On the Summer of the OSR
Posts, traffic, discussion, campaigns, all drop off during the summer months, when people are on vacation, outside, riding rivers, seeking pleasure from the world.
Then as temperatures cool, the leaves change, and students return to school, talk of exploring new realms, solving crimes or causing them, or fighting dragons returns. One campaign is run over the winter, or perhaps two short ones.
Gaming is a pretty big part of our culture at this point. Currently gaming on the whole is on an upswing, due to a variety of factors. The OSR has been sending out a concise message that has been heard, if the stated approach to 5th edition is any indication. B/X is in print (Welll, .pdf anyway).
We are in the summer of the OSR. Megadungeons are being published. You can go purchase more than one playable megadungeon in a useable format! You can purchase basic, expert, the original boxed set, 1st edition, and content is being produced across the board for all editions (Yay!). Themed random dungeon generators have been published.
What was once lost, possibly forever, has been found.
But summer doesn't last forever.
The time is now to think about what remains to be done. The idea that a society, technology, or experience grows infinitely is a flaw of human thinking. Ask any railroad owner in 1860, or ancient roman citizen. Things are done, knowledge is lost, and we are left to subsist on what remains.
What tasks remain for us, who follow giants?*
Collation and Organization. Find an article you like? Link to it on Links to Wisdom. Someone have a table you like? Put it on Abulafia. Have you written a blog, but it's winding down? Consider creating a "best of" .pdf or printed book for distribution. At the very least, back it up or contact someone who's willing to host, rewrite, or continue to present the content.
Innovation. The best of a thing can often happen near the end of a thing. The greatest minds act, the thing diminishes, and what is left pales. We already have a usability study in Vornheim, and a new format for dungeon presentation in One Page Dungeons, used to great effect in Stonehell by Michael Curtis. We can do more, better. I've personally talked to people solving the problem of interesting and quick random generation for solo play, campaign design, new strides in dungeon usability overcoming the limitations of the one page dungeon. Look for new dynamic ways to present, store, and use content while the resources are available, so that those that come after will have examples of greatness themselves. Zak mentions visual indexes, character sheet as character generation guide, and weapon tables.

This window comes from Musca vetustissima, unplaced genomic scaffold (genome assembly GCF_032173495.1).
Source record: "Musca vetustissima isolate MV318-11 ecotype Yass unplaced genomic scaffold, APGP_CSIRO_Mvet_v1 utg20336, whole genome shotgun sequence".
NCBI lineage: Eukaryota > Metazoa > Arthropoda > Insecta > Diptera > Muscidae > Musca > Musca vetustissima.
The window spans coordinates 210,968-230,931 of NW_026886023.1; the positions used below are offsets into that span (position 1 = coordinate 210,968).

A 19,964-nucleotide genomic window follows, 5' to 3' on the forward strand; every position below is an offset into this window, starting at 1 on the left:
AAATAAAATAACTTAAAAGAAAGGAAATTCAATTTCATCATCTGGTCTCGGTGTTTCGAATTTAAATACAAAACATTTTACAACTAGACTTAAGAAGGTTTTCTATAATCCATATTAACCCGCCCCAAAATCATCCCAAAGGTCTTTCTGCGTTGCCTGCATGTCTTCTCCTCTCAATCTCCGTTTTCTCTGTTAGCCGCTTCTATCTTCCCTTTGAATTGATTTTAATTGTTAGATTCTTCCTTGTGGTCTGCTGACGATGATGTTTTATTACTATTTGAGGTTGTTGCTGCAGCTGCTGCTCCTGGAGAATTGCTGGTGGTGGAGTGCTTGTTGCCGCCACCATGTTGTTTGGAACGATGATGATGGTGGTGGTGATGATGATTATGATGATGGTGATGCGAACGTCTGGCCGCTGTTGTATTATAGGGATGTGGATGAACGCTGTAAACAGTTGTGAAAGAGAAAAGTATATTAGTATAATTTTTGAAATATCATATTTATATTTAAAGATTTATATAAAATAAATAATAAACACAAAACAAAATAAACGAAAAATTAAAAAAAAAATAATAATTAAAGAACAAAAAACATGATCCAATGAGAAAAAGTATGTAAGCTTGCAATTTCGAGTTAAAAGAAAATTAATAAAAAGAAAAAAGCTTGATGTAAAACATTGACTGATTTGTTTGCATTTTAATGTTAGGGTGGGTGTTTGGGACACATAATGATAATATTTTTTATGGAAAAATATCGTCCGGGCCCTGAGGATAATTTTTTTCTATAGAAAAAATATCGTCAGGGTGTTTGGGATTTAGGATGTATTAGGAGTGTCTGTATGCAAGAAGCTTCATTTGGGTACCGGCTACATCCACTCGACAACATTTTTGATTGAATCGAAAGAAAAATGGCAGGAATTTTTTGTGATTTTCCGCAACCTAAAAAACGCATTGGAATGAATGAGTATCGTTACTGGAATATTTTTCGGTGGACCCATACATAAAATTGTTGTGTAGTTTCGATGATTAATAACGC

Research. More than one person has a series detailing their thoughts on the 1st edition Dungeon Masters Guide. I can link to several places that review each issue of Dragon. But how many people even played Oriental Adventures 1e/3.5, much less picked the book apart for useable information? There remains tremendous analysis left, and a joy in discovering lost secrets and sharing that knowledge with the world.
Play. Glorious, glorious, play. G+ is 90% of a face to face game, and in some ways is better. I've found that the difference between my experience on the forums and my experience on blogs/G+, isn't that blogs are ego oriented, but that bloggers are playing games, while forum browsers are mostly just reading about them [Tweet This]. Test what you play. Want to play Spelljammer? Al-Qadim? Shadowrun 2e? Harnquest? Odds are low of finding a group in real life excited to do so. Having people enthused about being in a specific setting changes the entire tenor of play. Or pick a class you love and have them visit the FLAILverse.
*Any group of people (Gygax, Jackson, Arenson, et. al.) who generated this huge amount of comment, commentary, and play; impacting the lives of millions of people for the better qualifies them as giants. Come to me with your critique of calling them that after you have to run through 10 printings of your game and I'll listen.